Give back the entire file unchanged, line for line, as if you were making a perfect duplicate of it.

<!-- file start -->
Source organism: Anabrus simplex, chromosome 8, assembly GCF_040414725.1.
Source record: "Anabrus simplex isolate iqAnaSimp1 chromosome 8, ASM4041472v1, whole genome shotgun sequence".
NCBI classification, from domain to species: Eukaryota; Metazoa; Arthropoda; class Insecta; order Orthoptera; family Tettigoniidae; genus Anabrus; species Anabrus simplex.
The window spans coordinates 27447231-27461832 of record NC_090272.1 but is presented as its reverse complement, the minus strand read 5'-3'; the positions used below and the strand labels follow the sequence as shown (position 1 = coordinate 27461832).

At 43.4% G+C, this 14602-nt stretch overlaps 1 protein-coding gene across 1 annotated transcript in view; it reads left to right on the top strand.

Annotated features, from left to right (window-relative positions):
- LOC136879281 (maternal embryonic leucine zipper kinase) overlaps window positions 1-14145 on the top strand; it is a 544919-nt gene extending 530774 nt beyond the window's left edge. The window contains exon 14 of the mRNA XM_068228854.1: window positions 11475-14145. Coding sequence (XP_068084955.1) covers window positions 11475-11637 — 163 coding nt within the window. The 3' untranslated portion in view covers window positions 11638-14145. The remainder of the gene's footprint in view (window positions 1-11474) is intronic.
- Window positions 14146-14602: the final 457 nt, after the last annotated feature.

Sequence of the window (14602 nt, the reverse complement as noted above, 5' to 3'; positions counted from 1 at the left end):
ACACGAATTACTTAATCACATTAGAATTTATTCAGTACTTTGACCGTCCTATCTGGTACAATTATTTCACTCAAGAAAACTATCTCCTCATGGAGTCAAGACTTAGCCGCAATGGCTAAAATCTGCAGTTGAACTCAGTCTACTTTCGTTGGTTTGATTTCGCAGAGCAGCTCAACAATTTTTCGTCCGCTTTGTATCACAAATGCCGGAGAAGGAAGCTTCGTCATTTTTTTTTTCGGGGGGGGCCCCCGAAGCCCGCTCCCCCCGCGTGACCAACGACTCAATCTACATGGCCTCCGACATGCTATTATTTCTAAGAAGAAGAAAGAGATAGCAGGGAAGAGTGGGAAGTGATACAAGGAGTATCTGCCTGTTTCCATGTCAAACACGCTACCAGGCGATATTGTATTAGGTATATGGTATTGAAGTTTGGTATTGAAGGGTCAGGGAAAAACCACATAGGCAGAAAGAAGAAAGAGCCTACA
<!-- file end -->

Source organism: Anabrus simplex, chromosome 8, assembly GCF_040414725.1.
Source record: "Anabrus simplex isolate iqAnaSimp1 chromosome 8, ASM4041472v1, whole genome shotgun sequence".
NCBI classification, from domain to species: Eukaryota; Metazoa; Arthropoda; class Insecta; order Orthoptera; family Tettigoniidae; genus Anabrus; species Anabrus simplex.
The window spans coordinates 27447231-27461832 of record NC_090272.1 but is presented as its reverse complement, the minus strand read 5'-3'; the positions used below and the strand labels follow the sequence as shown (position 1 = coordinate 27461832).

At 43.4% G+C, this 14602-nt stretch overlaps 1 protein-coding gene across 1 annotated transcript in view; it reads left to right on the top strand.

Annotated features, from left to right (window-relative positions):
- LOC136879281 (maternal embryonic leucine zipper kinase) overlaps window positions 1-14145 on the top strand; it is a 544919-nt gene extending 530774 nt beyond the window's left edge. The window contains exon 14 of the mRNA XM_068228854.1: window positions 11475-14145. Coding sequence (XP_068084955.1) covers window positions 11475-11637 — 163 coding nt within the window. The 3' untranslated portion in view covers window positions 11638-14145. The remainder of the gene's footprint in view (window positions 1-11474) is intronic.
- Window positions 14146-14602: the final 457 nt, after the last annotated feature.

Sequence of the window (14602 nt, the reverse complement as noted above, 5' to 3'; positions counted from 1 at the left end):
ACACGAATTACTTAATCACATTAGAATTTATTCAGTACTTTGACCGTCCTATCTGGTACAATTATTTCACTCAAGAAAACTATCTCCTCATGGAGTCAAGACTTAGCCGCAATGGCTAAAATCTGCAGTTGAACTCAGTCTACTTTCGTTGGTTTGATTTCGCAGAGCAGCTCAACAATTTTTCGTCCGCTTTGTATCACAAATGCCGGAGAAGGAAGCTTCGTCATTTTTTTTTTCGGGGGGGGCCCCCGAAGCCCGCTCCCCCCGCGTGACCAACGACTCAATCTACATGGCCTCCGACATGCTATTATTTCTAAGAAGAAGAAAGAGATAGCAGGGAAGAGTGGGAAGTGATACAAGGAGTATCTGCCTGTTTCCATGTCAAACACGCTACCAGGCGATATTGTATTAGGTATATGGTATTGAAGTTTGGTATTGAAGGGTCAGGGAAAAACCACATAGGCAGAAAGAAGAAAGAGCCTACA